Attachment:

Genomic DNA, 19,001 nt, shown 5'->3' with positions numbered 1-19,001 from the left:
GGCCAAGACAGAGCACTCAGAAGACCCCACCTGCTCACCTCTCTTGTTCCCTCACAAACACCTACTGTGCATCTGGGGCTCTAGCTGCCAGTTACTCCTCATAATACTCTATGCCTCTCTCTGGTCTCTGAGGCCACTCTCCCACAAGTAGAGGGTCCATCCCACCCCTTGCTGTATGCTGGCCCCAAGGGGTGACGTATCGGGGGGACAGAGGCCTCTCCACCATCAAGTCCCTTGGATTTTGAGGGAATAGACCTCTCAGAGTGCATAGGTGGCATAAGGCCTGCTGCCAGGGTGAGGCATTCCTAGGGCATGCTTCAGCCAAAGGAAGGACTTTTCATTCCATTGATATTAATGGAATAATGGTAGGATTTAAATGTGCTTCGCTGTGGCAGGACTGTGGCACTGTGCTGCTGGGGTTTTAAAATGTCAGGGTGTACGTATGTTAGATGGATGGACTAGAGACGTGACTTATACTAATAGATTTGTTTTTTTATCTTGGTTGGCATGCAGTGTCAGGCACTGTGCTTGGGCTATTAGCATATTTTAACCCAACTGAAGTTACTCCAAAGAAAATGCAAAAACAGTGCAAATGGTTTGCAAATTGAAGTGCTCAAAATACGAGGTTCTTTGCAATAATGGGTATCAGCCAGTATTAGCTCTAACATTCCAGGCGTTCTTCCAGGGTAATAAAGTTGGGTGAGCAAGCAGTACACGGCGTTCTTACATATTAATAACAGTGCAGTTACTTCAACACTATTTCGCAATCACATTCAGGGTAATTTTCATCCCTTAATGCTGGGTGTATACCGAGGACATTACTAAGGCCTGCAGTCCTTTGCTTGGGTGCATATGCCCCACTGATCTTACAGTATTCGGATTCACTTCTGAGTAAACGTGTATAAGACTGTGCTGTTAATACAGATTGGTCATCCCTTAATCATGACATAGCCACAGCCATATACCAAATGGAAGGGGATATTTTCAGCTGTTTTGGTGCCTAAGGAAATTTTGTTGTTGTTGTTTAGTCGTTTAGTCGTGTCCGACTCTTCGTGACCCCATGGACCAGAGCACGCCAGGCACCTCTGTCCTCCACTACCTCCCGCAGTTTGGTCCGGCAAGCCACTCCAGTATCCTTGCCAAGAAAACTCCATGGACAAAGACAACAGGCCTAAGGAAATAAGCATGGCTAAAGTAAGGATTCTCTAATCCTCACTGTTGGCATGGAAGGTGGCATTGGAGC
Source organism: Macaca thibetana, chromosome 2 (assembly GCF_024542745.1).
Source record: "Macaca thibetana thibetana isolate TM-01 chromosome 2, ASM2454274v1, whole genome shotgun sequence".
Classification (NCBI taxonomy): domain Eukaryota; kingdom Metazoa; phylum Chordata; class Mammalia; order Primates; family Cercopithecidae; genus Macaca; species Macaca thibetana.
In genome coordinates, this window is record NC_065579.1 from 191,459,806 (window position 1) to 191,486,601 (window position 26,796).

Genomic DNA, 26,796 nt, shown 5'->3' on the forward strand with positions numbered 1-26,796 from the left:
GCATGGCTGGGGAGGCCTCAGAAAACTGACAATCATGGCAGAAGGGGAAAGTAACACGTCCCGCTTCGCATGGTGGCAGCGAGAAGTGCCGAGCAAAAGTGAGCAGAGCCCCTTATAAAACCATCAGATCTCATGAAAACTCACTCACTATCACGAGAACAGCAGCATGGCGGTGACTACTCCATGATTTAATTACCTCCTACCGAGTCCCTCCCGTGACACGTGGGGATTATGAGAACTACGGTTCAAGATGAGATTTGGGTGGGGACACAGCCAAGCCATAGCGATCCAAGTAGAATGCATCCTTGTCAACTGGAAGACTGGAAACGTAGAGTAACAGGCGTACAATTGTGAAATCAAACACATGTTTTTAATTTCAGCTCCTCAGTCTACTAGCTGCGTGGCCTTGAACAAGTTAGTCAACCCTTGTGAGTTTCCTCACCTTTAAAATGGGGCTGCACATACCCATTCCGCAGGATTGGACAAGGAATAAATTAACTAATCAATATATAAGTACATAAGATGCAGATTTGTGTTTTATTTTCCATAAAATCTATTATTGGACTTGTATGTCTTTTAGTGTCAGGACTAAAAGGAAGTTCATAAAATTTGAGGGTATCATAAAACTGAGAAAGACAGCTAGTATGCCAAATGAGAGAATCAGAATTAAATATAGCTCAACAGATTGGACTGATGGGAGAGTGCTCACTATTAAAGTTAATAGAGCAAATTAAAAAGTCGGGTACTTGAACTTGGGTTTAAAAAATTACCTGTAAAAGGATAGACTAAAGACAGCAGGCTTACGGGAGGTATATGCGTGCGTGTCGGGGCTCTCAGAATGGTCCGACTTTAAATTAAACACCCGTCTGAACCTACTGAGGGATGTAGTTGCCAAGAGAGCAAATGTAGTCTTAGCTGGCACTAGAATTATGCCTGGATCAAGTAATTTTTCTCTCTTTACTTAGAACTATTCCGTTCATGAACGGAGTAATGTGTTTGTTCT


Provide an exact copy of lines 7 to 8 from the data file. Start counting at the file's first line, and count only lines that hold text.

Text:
Genomic DNA, 26,796 nt, shown 5'->3' on the forward strand with positions numbered 1-26,796 from the left:
GCATGGCTGGGGAGGCCTCAGAAAACTGACAATCATGGCAGAAGGGGAAAGTAACACGTCCCGCTTCGCATGGTGGCAGCGAGAAGTGCCGAGCAAAAGTGAGCAGAGCCCCTTATAAAACCATCAGATCTCATGAAAACTCACTCACTATCACGAGAACAGCAGCATGGCGGTGACTACTCCATGATTTAATTACCTCCTACCGAGTCCCTCCCGTGACACGTGGGGATTATGAGAACTACGGTTCAAGATGAGATTTGGGTGGGGACACAGCCAAGCCATAGCGATCCAAGTAGAATGCATCCTTGTCAACTGGAAGACTGGAAACGTAGAGTAACAGGCGTACAATTGTGAAATCAAACACATGTTTTTAATTTCAGCTCCTCAGTCTACTAGCTGCGTGGCCTTGAACAAGTTAGTCAACCCTTGTGAGTTTCCTCACCTTTAAAATGGGGCTGCACATACCCATTCCGCAGGATTGGACAAGGAATAAATTAACTAATCAATATATAAGTACATAAGATGCAGATTTGTGTTTTATTTTCCATAAAATCTATTATTGGACTTGTATGTCTTTTAGTGTCAGGACTAAAAGGAAGTTCATAAAATTTGAGGGTATCATAAAACTGAGAAAGACAGCTAGTATGCCAAATGAGAGAATCAGAATTAAATATAGCTCAACAGATTGGACTGATGGGAGAGTGCTCACTATTAAAGTTAATAGAGCAAATTAAAAAGTCGGGTACTTGAACTTGGGTTTAAAAAATTACCTGTAAAAGGATAGACTAAAGACAGCAGGCTTACGGGAGGTATATGCGTGCGTGTCGGGGCTCTCAGAATGGTCCGACTTTAAATTAAACACCCGTCTGAACCTACTGAGGGATGTAGTTGCCAAGAGAGCAAATGTAGTCTTAGCTGGCACTAGAATTATGCCTGGATCAAGTAATTTTTCTCTCTTTACTTAGAACTATTCCGTTCATGAACGGAGTAATGTGTTTGTTCT